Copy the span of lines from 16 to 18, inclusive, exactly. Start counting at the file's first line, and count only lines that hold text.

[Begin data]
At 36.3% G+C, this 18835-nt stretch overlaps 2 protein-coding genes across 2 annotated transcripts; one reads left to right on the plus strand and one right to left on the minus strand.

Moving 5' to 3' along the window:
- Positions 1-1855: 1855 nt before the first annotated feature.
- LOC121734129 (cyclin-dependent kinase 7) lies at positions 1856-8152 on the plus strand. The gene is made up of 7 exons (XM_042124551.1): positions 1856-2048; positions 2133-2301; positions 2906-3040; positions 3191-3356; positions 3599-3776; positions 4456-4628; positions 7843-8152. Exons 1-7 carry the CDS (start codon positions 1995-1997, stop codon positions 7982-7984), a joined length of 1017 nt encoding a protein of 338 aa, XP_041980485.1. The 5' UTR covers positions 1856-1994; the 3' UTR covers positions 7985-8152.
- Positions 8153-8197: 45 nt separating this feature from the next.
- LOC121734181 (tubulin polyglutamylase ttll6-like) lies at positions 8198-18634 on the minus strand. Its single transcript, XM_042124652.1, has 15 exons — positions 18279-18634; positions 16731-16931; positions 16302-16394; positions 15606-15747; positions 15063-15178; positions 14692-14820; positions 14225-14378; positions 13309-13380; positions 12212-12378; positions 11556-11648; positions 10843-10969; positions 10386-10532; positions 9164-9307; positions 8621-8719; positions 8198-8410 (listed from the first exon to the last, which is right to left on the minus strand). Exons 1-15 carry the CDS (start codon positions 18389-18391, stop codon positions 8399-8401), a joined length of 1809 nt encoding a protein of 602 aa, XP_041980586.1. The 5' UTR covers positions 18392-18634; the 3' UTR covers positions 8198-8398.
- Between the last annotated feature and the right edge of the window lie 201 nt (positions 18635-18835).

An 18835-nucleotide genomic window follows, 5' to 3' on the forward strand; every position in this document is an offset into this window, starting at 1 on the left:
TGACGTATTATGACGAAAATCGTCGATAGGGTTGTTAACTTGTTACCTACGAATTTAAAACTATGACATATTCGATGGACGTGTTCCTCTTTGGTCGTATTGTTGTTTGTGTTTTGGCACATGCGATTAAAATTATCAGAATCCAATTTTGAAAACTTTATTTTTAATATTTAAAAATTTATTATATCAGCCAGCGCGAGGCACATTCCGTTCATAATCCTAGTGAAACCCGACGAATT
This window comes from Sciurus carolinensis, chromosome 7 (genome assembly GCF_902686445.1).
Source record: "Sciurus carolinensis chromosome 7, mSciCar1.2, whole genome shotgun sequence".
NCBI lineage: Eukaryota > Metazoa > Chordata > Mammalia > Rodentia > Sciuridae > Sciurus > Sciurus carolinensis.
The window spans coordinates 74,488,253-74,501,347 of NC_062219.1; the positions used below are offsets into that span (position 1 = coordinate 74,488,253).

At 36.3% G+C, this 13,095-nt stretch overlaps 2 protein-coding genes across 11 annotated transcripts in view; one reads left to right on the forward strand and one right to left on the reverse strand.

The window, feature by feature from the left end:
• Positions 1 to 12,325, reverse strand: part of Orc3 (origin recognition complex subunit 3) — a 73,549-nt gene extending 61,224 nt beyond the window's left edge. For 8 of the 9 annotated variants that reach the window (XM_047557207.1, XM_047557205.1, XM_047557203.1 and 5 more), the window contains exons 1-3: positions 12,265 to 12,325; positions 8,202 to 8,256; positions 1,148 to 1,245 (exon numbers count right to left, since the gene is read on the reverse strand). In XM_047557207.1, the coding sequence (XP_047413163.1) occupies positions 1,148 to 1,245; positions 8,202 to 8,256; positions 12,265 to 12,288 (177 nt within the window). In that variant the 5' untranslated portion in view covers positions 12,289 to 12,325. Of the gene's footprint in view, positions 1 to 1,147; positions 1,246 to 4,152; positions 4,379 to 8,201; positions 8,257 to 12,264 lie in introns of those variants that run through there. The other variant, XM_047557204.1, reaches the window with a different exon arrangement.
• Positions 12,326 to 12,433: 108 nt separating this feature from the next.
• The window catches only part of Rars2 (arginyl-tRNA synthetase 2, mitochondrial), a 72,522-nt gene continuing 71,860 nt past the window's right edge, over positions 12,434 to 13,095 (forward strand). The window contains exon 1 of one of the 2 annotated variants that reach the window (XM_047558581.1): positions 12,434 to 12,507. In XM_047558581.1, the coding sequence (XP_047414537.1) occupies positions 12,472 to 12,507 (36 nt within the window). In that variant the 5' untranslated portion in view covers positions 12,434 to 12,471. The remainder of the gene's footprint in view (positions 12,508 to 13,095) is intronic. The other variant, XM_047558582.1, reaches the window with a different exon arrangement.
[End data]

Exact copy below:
• Positions 1 to 12,325, reverse strand: part of Orc3 (origin recognition complex subunit 3) — a 73,549-nt gene extending 61,224 nt beyond the window's left edge. For 8 of the 9 annotated variants that reach the window (XM_047557207.1, XM_047557205.1, XM_047557203.1 and 5 more), the window contains exons 1-3: positions 12,265 to 12,325; positions 8,202 to 8,256; positions 1,148 to 1,245 (exon numbers count right to left, since the gene is read on the reverse strand). In XM_047557207.1, the coding sequence (XP_047413163.1) occupies positions 1,148 to 1,245; positions 8,202 to 8,256; positions 12,265 to 12,288 (177 nt within the window). In that variant the 5' untranslated portion in view covers positions 12,289 to 12,325. Of the gene's footprint in view, positions 1 to 1,147; positions 1,246 to 4,152; positions 4,379 to 8,201; positions 8,257 to 12,264 lie in introns of those variants that run through there. The other variant, XM_047557204.1, reaches the window with a different exon arrangement.
• Positions 12,326 to 12,433: 108 nt separating this feature from the next.
• The window catches only part of Rars2 (arginyl-tRNA synthetase 2, mitochondrial), a 72,522-nt gene continuing 71,860 nt past the window's right edge, over positions 12,434 to 13,095 (forward strand). The window contains exon 1 of one of the 2 annotated variants that reach the window (XM_047558581.1): positions 12,434 to 12,507. In XM_047558581.1, the coding sequence (XP_047414537.1) occupies positions 12,472 to 12,507 (36 nt within the window). In that variant the 5' untranslated portion in view covers positions 12,434 to 12,471. The remainder of the gene's footprint in view (positions 12,508 to 13,095) is intronic. The other variant, XM_047558582.1, reaches the window with a different exon arrangement.